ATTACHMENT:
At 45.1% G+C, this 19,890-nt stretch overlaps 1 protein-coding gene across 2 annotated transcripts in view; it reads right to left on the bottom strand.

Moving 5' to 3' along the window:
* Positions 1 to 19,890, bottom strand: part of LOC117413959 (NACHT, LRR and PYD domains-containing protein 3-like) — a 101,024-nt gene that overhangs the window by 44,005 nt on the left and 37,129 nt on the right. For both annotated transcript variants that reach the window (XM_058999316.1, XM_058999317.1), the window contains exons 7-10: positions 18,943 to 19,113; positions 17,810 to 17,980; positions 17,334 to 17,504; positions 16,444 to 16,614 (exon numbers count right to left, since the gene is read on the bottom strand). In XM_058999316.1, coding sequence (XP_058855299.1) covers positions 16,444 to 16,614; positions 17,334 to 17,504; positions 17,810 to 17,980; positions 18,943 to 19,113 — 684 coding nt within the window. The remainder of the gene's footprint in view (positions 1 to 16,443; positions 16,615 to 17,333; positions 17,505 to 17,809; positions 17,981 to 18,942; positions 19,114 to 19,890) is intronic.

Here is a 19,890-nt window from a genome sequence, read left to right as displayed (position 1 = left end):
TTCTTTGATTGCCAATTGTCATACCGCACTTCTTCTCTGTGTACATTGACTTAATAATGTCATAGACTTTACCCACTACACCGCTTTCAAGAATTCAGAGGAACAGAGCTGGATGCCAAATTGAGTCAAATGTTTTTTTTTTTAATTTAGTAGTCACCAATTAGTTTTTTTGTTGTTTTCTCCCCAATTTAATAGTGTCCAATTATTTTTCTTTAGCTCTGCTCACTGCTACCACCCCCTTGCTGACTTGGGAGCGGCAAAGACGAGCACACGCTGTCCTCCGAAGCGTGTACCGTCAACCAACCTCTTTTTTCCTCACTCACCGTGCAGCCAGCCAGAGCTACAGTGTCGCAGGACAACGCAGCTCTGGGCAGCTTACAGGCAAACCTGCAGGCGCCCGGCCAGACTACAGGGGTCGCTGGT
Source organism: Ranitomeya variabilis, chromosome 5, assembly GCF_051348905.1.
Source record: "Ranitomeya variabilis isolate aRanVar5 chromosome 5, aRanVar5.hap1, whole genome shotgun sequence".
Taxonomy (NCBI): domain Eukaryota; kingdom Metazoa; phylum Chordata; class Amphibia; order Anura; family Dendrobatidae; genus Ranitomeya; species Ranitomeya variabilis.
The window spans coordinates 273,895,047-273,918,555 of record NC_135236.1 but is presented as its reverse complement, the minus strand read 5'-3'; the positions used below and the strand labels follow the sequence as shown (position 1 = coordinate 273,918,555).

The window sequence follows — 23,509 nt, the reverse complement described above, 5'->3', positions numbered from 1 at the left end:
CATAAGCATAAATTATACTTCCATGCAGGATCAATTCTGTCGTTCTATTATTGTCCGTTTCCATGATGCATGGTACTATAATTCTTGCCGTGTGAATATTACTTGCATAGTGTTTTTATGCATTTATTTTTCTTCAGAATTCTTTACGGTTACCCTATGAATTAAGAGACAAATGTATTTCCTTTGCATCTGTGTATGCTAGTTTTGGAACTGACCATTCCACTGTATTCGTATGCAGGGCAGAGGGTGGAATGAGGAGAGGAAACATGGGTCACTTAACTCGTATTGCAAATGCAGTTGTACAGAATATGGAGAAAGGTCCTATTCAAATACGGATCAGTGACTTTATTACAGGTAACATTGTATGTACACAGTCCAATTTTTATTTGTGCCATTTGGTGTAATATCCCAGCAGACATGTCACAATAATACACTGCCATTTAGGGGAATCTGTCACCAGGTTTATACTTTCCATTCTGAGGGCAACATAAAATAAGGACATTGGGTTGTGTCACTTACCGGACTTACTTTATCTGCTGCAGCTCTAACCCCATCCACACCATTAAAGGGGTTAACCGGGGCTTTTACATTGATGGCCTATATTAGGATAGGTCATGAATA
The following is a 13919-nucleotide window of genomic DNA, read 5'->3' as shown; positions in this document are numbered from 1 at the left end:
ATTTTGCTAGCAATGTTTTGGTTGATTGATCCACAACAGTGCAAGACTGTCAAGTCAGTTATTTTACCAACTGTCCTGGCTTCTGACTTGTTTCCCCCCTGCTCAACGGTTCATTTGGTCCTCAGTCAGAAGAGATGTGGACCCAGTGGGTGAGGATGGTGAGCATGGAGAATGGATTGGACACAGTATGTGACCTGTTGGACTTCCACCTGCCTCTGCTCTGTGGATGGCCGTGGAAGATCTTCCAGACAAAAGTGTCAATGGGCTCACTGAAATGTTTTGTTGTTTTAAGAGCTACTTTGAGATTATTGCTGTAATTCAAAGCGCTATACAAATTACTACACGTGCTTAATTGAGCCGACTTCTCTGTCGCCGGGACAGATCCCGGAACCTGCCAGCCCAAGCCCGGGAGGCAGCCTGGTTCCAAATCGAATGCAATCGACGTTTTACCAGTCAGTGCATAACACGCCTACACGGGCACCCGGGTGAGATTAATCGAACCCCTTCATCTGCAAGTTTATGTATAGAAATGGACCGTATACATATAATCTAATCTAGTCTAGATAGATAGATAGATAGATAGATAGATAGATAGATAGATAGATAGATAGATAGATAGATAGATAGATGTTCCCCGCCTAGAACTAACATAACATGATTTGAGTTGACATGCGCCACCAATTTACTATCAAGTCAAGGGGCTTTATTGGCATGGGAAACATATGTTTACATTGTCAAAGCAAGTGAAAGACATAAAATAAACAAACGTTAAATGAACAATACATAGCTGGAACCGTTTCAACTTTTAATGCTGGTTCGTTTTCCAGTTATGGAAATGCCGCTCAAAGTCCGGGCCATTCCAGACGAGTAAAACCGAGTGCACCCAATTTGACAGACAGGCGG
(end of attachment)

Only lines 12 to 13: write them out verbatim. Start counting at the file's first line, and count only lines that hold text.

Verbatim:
The following is a 13919-nucleotide window of genomic DNA, read 5'->3' as shown; positions in this document are numbered from 1 at the left end:
ATTTTGCTAGCAATGTTTTGGTTGATTGATCCACAACAGTGCAAGACTGTCAAGTCAGTTATTTTACCAACTGTCCTGGCTTCTGACTTGTTTCCCCCCTGCTCAACGGTTCATTTGGTCCTCAGTCAGAAGAGATGTGGACCCAGTGGGTGAGGATGGTGAGCATGGAGAATGGATTGGACACAGTATGTGACCTGTTGGACTTCCACCTGCCTCTGCTCTGTGGATGGCCGTGGAAGATCTTCCAGACAAAAGTGTCAATGGGCTCACTGAAATGTTTTGTTGTTTTAAGAGCTACTTTGAGATTATTGCTGTAATTCAAAGCGCTATACAAATTACTACACGTGCTTAATTGAGCCGACTTCTCTGTCGCCGGGACAGATCCCGGAACCTGCCAGCCCAAGCCCGGGAGGCAGCCTGGTTCCAAATCGAATGCAATCGACGTTTTACCAGTCAGTGCATAACACGCCTACACGGGCACCCGGGTGAGATTAATCGAACCCCTTCATCTGCAAGTTTATGTATAGAAATGGACCGTATACATATAATCTAATCTAGTCTAGATAGATAGATAGATAGATAGATAGATAGATAGATAGATAGATAGATAGATAGATAGATAGATAGATGTTCCCCGCCTAGAACTAACATAACATGATTTGAGTTGACATGCGCCACCAATTTACTATCAAGTCAAGGGGCTTTATTGGCATGGGAAACATATGTTTACATTGTCAAAGCAAGTGAAAGACATAAAATAAACAAACGTTAAATGAACAATACATAGCTGGAACCGTTTCAACTTTTAATGCTGGTTCGTTTTCCAGTTATGGAAATGCCGCTCAAAGTCCGGGCCATTCCAGACGAGTAAAACCGAGTGCACCCAATTTGACAGACAGGCGG